Tuesday, 3 May 2011

Bin Laden 'Buried at Sea'. Skepticism Killed in Crossfire.

I was going to blog about the death of free speech in Britain, following the pre-emptive arrests of dozens of anti-government activists in advance of the Royal Wedding, but that will have to wait, because there has been another reported death since then which has totally captured the news agenda. Osama Bin Laden is reported to have been killed by US special forces in Afghanistan, on 30th April, 2011; a date which happens to be the supposed anniversary of Adolf Hitler's suicide, although I'm sure this is nothing but a curious coincidence.

Osama Bin Laden has been presented as the great bogeyman of the West, the prime suspect for the 9/11 terror attacks, the official main reason for the invasion of Afghanistan and the prosecution of that war for nearly 10 years, at the cost of countless, mostly innocent, lives. Bin Laden's media persona is a character strongly reminiscent of George Orwell's Goldstein, from 1984. Yet there has long been speculation that he may have died some time ago, given that he has been more elusive than Elvis for a number of years; his appearances confined to videos of increasingly dubious authenticity, or a few unreliable witness reports. Even the Daily Mail has taken seriously the possibility that Bin Laden may have died on 13th December, 2001, just 3 moths after 9/11. This belief comes originally from an item in the Egyptian newspaper, al-Wafd, on 26th December, 2001, which is sourced to a senior Taliban official and is, until now, the only credible report of Bin Laden's death. It was repeated by several Western media outlets, but quickly forgotten. The report is given credence by the fact that Bin Laden was a kidney dialysis patient who needed special medical equipment to keep him alive; equipment and expertise which is unlikely to have been available in the mountain caves of Tora Bora.

Osama Bin Laden (1957 - 20??). Photo: AP

Whilst searching for further information about these reports, I chanced upon a website which claims to document the evidence concerning Bin Laden's death. When I last checked at 22:43 on Sunday, this website was claiming that it was under a continuing massive distributed denial of service (DDOS) attack which began just moments before the official announcement of Osama Bin Laden's death by President Obama. Of course, this may be some kind of joke or deception, but I find it somewhat strange, if it is true. For now, I would treat that claim with the same skepticism with which I would like us all to treat official reports of Osama Bin Laden's death. The fact that the website is still up suggests that the DDOS attack was not very successful. Another reason to doubt the website's claims is that it also seems to advocate a number of causes such as climate change denial, for which there is very good contrary evidence. However, the evidence it presents concerning Bin Laden's death must be judged entirely on its own merits, which is something I invite readers to do for themselves: it does present numerous links to reputable independent news reports supporting the contention that Bin Laden may have been dead for many years. Those who prefer a more authoritative investigation of these claims might want to read Professor David Ray Griffin's book on the subject, 'Osama Bin Laden: Dead or Alive?'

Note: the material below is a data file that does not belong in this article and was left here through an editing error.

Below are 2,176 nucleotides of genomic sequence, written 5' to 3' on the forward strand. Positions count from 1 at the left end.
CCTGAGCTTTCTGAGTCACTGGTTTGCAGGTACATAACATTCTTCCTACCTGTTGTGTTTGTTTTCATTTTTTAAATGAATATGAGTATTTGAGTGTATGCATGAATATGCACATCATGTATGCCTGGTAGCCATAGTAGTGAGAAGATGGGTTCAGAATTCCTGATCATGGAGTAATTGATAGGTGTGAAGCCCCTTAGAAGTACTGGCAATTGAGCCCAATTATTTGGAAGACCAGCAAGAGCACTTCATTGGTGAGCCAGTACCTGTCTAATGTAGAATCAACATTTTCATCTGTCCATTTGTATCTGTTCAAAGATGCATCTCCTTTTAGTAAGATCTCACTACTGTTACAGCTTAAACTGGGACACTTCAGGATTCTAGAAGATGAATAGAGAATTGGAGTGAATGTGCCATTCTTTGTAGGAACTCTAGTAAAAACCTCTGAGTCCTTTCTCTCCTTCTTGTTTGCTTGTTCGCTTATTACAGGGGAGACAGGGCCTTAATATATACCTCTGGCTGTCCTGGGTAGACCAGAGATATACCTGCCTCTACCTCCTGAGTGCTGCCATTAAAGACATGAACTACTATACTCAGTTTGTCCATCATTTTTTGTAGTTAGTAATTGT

The most curious feature of the official US report of Bin Laden's death is that his body was apparently buried at sea, within hours. US officials say this was in accordance with Islamic custom and to prevent his grave becoming a focus for anti-US sentiment. This excuse does not impress many Muslim scholars, nor does it impress me. Indeed, it is standard custom throughout the world, since time immemorial, to exhibit the bodies of your defeated enemies, or at least to exhibit incontrovertible evidence of their death. This is exactly what the US did with the body of Che Guevara in 1967 and those of Saddam Hussein's sons; there was no standing on custom out of respect for the traditions of the deceased, or concerns about martyrdom. The most crucial thing is to prove that your enemy is dead. If America were really concerned about not offending Muslims, perhaps they should not have invaded two Muslim countries and killed tens of thousands of innocent Muslims over the last 10 years.